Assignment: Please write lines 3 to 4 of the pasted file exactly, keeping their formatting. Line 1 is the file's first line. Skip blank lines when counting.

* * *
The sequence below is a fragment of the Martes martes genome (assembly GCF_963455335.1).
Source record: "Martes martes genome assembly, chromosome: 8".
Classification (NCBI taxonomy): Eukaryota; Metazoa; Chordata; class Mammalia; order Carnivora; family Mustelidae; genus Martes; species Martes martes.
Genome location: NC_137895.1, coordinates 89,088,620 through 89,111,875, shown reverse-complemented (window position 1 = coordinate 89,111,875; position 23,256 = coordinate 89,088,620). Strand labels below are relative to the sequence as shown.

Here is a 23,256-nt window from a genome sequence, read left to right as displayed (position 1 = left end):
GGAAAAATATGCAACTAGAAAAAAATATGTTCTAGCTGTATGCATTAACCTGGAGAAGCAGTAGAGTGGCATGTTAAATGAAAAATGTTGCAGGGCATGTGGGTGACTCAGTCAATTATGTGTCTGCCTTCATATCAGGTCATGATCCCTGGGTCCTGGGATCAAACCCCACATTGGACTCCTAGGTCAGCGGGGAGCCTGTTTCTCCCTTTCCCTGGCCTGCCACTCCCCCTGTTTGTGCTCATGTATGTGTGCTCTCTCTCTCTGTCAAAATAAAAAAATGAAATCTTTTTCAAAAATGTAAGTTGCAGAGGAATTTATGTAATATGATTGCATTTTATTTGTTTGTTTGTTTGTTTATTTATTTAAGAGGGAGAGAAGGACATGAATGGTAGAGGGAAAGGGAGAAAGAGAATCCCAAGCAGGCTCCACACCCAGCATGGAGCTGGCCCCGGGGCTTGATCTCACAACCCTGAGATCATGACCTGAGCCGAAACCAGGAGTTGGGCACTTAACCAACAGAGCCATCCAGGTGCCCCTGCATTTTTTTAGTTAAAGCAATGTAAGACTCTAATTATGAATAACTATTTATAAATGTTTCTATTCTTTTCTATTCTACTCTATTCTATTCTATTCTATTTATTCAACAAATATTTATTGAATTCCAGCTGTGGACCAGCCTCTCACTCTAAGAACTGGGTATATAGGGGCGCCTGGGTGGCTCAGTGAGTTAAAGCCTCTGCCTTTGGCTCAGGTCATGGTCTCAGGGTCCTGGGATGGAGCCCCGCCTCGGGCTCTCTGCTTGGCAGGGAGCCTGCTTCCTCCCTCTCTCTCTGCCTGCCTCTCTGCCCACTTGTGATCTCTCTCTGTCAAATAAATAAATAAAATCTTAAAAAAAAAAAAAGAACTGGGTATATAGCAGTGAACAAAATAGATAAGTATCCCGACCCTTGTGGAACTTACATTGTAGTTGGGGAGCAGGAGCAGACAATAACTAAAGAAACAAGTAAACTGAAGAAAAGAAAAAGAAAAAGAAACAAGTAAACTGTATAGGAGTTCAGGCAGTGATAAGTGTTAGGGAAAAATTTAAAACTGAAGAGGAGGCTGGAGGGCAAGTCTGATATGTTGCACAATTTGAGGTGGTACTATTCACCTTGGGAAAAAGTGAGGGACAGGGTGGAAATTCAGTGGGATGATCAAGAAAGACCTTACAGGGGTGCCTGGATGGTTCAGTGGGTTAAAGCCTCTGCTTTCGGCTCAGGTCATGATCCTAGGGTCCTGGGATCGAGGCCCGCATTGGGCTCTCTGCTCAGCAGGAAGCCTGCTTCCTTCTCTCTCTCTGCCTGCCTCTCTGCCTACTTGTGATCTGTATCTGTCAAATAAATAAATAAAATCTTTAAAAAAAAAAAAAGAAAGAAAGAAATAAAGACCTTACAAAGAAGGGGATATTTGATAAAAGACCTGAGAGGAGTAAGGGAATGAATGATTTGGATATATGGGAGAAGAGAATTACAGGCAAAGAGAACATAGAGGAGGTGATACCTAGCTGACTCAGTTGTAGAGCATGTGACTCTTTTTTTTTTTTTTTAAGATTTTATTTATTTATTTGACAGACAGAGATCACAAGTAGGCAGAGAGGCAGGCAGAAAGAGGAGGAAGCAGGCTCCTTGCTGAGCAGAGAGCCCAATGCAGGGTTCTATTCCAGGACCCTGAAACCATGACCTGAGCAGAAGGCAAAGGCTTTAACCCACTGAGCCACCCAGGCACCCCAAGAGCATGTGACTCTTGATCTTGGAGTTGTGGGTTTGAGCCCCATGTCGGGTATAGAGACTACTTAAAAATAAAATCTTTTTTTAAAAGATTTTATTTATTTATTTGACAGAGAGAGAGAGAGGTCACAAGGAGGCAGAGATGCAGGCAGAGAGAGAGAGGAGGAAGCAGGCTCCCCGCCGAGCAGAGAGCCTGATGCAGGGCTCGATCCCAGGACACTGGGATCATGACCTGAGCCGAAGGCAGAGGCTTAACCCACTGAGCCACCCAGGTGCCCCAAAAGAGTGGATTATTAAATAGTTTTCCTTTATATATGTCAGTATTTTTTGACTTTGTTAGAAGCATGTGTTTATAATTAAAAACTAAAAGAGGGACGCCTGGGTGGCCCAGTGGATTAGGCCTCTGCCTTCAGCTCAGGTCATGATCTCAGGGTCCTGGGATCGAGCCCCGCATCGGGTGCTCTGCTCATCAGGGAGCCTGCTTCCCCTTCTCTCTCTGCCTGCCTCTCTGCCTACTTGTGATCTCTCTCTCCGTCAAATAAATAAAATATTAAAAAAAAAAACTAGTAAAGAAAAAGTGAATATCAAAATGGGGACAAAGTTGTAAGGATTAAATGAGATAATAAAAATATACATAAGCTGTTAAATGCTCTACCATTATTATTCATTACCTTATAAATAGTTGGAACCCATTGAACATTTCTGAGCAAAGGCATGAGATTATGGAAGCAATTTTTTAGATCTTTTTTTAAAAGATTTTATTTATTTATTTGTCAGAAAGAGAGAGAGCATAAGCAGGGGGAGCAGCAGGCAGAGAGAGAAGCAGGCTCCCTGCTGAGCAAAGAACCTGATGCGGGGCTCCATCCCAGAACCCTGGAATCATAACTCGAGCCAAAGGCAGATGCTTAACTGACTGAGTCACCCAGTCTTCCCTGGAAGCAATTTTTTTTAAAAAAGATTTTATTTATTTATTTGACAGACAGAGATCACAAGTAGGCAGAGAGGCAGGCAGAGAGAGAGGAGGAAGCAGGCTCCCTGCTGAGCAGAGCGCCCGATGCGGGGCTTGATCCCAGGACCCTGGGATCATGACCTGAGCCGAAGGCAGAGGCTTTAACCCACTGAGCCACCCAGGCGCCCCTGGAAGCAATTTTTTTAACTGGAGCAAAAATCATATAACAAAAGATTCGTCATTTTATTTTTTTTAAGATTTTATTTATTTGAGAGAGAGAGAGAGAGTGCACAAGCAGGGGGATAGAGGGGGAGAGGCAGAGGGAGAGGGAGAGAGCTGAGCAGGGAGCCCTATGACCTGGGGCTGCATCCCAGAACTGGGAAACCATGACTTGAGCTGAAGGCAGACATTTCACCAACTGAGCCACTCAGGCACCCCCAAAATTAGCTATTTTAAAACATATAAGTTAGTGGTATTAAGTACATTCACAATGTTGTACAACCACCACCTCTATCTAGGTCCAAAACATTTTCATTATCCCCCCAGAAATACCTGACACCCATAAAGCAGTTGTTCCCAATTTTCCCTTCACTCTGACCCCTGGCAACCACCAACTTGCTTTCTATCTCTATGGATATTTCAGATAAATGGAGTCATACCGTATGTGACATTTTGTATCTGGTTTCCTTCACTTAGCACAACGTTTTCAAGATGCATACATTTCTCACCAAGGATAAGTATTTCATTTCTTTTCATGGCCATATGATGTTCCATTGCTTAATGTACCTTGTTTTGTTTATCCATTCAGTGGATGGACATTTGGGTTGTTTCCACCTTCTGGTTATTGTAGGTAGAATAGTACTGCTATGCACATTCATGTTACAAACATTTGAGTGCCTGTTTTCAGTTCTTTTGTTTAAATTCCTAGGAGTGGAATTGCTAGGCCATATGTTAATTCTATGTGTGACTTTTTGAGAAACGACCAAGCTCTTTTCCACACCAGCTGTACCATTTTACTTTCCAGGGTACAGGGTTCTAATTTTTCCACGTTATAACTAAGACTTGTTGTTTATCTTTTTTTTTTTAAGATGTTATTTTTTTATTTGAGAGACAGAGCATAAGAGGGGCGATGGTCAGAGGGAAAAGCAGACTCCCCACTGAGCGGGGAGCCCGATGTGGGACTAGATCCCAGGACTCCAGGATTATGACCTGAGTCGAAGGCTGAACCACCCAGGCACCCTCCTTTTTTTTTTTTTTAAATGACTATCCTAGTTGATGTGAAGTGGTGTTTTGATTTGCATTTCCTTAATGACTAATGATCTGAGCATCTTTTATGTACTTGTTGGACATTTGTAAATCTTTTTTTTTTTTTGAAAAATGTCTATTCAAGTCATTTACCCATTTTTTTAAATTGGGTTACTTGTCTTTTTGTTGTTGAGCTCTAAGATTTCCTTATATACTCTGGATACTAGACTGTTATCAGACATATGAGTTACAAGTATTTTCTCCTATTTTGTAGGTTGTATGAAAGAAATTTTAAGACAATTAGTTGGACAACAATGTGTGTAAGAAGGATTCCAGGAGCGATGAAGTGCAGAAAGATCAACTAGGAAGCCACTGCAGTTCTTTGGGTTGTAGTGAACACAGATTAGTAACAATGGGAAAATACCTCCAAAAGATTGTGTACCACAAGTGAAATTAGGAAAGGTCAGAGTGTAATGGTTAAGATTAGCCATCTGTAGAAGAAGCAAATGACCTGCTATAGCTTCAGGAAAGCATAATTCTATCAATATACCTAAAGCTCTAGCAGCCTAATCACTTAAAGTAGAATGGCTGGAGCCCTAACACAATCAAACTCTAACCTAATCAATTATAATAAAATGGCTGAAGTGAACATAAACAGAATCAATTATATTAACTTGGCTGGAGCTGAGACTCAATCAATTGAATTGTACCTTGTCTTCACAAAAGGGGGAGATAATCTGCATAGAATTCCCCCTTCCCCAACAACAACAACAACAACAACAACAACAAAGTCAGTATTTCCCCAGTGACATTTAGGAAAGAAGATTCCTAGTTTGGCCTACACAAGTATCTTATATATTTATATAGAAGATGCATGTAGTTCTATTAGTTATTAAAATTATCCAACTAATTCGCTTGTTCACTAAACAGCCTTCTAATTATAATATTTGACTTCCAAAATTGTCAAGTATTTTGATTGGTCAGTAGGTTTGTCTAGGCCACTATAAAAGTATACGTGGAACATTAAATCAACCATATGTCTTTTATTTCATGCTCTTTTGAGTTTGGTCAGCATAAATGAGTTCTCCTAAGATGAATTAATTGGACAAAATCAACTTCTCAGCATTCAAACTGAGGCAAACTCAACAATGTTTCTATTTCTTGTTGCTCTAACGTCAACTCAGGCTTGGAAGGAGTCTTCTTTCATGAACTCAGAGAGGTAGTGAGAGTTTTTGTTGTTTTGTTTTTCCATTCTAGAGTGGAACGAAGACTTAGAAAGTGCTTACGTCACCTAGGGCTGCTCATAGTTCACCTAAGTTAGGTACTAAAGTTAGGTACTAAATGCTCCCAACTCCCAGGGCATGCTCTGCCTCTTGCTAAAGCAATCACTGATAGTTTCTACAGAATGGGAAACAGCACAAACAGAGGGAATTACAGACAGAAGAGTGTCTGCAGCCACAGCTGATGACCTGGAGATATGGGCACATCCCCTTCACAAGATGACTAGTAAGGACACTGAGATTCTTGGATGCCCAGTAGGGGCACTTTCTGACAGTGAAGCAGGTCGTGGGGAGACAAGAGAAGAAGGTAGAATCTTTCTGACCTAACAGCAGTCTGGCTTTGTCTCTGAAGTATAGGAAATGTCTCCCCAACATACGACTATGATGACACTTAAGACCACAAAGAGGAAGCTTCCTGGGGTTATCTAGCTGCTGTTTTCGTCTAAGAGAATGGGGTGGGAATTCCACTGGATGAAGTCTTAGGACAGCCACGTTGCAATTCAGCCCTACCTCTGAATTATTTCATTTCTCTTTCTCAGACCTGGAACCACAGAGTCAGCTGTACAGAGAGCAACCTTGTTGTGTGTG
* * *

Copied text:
Classification (NCBI taxonomy): Eukaryota; Metazoa; Chordata; class Mammalia; order Carnivora; family Mustelidae; genus Martes; species Martes martes.
Genome location: NC_137895.1, coordinates 89,088,620 through 89,111,875, shown reverse-complemented (window position 1 = coordinate 89,111,875; position 23,256 = coordinate 89,088,620). Strand labels below are relative to the sequence as shown.